in performance: the lexington philharmonic with byron stripling

byron stripling.

The Lexington Philharmonic spent the final hours of 2017 in glorious disguise. With a guest conductor, a heavily altered instrumental design and an exclusively non-classical program, it operated very much as a jazz orchestra. Given the “Jazz Night” theme promoted for last night’s Opera House performance, that was to be somewhat expected. But instead of a standard pops-style presentation, this was a complete, evening-only makeover.

First off, musical director Scott Terrell yielded the conductor’s podium to Ohio jazzman Byron Stripling, whose boisterous spirit set the mood for the evening the moment he walked onstage. But by juggling duties as vocalist and trumpeter (the first with an operatic, deep and exact tenor; the second with similarly precise and expressive tonality), as well as serving as emcee and, to an extent, raconteur, Stripling’s time at the podium turned out to be somewhat limited.

But this was a very different Philharmonic in operation. By deemphasizing percussion and much of the woodwinds outside of saxophones, the orchestra was dominated by strings and brass with the further unorthodox addition of a piano-bass-drums rhythm section to propel a very purposeful sense of swing. While that obviously changed the entire musical fabric of the orchestra, it didn’t compromise the program’s abundant joy and luster.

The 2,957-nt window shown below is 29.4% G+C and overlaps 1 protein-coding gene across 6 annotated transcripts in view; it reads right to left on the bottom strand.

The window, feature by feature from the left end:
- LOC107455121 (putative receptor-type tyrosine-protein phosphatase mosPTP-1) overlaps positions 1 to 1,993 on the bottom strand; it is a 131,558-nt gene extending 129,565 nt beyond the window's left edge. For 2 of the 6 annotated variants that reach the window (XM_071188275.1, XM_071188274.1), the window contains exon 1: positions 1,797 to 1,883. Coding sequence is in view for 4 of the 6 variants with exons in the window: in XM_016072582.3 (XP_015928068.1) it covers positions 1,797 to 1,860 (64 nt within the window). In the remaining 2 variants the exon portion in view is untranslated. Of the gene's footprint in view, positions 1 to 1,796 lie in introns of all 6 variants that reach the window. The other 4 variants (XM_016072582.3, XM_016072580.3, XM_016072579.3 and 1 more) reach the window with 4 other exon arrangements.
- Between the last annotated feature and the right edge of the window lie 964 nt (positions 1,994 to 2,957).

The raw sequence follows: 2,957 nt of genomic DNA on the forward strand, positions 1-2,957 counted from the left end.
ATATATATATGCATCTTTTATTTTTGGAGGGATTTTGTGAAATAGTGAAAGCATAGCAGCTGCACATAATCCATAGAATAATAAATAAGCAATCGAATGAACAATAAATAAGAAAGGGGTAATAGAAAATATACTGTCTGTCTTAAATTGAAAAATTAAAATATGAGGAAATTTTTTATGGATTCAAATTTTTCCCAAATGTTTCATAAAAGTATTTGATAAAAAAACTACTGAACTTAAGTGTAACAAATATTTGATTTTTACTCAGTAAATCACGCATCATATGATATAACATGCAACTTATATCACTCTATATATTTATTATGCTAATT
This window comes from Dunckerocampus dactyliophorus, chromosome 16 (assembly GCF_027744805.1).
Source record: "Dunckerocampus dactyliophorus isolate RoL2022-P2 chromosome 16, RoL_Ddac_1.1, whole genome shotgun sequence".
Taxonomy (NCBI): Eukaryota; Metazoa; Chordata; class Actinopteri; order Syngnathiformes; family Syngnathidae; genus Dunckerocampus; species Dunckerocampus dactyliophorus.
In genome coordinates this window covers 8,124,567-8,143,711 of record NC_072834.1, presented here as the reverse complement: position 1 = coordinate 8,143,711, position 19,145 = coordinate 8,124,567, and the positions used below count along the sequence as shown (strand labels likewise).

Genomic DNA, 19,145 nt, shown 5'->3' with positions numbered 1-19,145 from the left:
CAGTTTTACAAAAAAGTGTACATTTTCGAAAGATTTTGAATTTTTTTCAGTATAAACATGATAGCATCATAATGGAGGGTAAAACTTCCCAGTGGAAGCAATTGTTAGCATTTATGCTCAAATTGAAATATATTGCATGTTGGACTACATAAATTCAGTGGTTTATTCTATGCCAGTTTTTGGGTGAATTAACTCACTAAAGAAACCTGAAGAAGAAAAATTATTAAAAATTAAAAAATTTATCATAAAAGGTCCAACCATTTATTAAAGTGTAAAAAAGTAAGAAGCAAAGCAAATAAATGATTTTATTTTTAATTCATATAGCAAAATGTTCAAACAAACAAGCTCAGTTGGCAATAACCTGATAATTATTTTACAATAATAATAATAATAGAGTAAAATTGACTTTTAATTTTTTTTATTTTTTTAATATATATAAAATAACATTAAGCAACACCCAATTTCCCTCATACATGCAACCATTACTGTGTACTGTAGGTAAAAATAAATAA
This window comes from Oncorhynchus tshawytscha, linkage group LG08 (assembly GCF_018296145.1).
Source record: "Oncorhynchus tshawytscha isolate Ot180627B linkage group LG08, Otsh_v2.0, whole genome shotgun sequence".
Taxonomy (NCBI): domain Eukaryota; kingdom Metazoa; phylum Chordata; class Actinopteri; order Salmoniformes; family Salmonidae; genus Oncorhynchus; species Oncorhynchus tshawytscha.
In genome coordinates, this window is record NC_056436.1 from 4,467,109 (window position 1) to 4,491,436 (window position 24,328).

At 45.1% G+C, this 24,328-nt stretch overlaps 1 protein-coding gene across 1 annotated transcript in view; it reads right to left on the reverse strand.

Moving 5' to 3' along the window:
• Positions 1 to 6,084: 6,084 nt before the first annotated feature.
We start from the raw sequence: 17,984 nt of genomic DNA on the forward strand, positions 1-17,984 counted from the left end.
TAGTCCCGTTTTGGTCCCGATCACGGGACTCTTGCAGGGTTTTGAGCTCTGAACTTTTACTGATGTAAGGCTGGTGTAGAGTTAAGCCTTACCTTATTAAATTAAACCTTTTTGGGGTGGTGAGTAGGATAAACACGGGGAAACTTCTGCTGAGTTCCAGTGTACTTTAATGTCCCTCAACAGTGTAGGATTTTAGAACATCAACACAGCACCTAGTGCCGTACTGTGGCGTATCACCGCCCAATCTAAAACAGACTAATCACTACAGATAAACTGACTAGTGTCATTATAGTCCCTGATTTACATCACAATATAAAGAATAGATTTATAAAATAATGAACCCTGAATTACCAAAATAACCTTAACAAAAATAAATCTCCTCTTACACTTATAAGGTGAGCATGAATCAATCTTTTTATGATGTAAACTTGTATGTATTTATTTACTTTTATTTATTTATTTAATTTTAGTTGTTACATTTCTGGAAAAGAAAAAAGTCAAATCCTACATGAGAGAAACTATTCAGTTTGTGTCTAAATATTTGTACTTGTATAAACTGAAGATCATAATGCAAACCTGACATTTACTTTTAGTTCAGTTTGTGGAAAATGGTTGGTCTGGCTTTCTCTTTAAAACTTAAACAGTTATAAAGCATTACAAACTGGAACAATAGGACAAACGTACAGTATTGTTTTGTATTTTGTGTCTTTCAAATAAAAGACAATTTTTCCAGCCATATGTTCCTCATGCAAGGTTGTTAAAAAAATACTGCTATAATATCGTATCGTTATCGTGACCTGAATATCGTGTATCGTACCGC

Though Stripling, Miche Braden and tap dancer Ted Louis Levy traded off vocal duties, one of the evening’s highlights was when the jazz orchestration was let loose on its own to explore to the gorgeous dynamics within Duke Ellington’s “Mood Indigo.” With so much of the performance devoted to Jeff Tyzik-arranged swing classics immortalized by Louis Armstrong, Fats Waller and Cab Calloway, hearing the Ellington chestnut’s more subtle beauty nicely showcased the range of the realigned Philharmonic.

Stripling, Braden and Levy all had numerous standout moments. Stripling effortlessly channeled the blues-packed drive of the Calloway signature tune “Minnie the Moocher” while Braden offered a more regal sense of sass with the help of a hearty also saxophone solo from veteran Lexington jazzman Miles Osland (who played an integral part in the Philharmonic’s jazz transformation throughout the program) on the Bessie Smith/Billie Holiday popularized “Gimme a Pigfoot and a Bottle of Beer.” Levy’s deft tap work also ignited a highly animated take on the Depression Era pick-me-up “Smile, Darn Ya, Smile.”

The vaudeville-style antics and attitude adopted between songs by the three guest artists wore thin at times, but that’s a minor quibble. The jazz age fun summoned by a performance that clearly took the Philharmonic way outside its comfort zone was largely shatterproof. Here’s hoping for another such detour before the next New Year is ushered in.



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